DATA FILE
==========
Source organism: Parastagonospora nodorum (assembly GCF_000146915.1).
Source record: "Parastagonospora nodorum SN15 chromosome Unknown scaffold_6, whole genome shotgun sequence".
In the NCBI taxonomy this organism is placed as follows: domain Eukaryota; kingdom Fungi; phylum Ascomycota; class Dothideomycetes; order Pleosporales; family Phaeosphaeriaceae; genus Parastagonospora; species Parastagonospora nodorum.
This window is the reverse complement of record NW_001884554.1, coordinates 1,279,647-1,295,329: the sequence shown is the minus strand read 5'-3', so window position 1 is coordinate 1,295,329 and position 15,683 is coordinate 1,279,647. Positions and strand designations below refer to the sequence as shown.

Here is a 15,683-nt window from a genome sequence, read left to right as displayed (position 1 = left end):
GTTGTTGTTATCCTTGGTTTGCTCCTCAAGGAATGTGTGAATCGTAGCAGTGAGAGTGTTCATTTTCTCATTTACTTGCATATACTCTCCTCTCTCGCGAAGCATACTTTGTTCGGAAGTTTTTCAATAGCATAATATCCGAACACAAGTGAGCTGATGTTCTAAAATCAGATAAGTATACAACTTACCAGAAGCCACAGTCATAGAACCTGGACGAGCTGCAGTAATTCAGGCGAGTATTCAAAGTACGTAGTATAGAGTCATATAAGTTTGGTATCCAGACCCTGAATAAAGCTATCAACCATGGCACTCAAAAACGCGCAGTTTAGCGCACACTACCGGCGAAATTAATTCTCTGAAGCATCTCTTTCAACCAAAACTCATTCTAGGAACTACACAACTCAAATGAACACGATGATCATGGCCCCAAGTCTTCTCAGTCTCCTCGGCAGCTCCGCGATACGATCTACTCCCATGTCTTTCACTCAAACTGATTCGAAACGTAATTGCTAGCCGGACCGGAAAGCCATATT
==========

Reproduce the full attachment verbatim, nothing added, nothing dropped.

Source organism: Parastagonospora nodorum (assembly GCF_000146915.1).
Source record: "Parastagonospora nodorum SN15 chromosome Unknown scaffold_6, whole genome shotgun sequence".
In the NCBI taxonomy this organism is placed as follows: domain Eukaryota; kingdom Fungi; phylum Ascomycota; class Dothideomycetes; order Pleosporales; family Phaeosphaeriaceae; genus Parastagonospora; species Parastagonospora nodorum.
This window is the reverse complement of record NW_001884554.1, coordinates 1,279,647-1,295,329: the sequence shown is the minus strand read 5'-3', so window position 1 is coordinate 1,295,329 and position 15,683 is coordinate 1,279,647. Positions and strand designations below refer to the sequence as shown.

Here is a 15,683-nt window from a genome sequence, read left to right as displayed (position 1 = left end):
GTTGTTGTTATCCTTGGTTTGCTCCTCAAGGAATGTGTGAATCGTAGCAGTGAGAGTGTTCATTTTCTCATTTACTTGCATATACTCTCCTCTCTCGCGAAGCATACTTTGTTCGGAAGTTTTTCAATAGCATAATATCCGAACACAAGTGAGCTGATGTTCTAAAATCAGATAAGTATACAACTTACCAGAAGCCACAGTCATAGAACCTGGACGAGCTGCAGTAATTCAGGCGAGTATTCAAAGTACGTAGTATAGAGTCATATAAGTTTGGTATCCAGACCCTGAATAAAGCTATCAACCATGGCACTCAAAAACGCGCAGTTTAGCGCACACTACCGGCGAAATTAATTCTCTGAAGCATCTCTTTCAACCAAAACTCATTCTAGGAACTACACAACTCAAATGAACACGATGATCATGGCCCCAAGTCTTCTCAGTCTCCTCGGCAGCTCCGCGATACGATCTACTCCCATGTCTTTCACTCAAACTGATTCGAAACGTAATTGCTAGCCGGACCGGAAAGCCATATT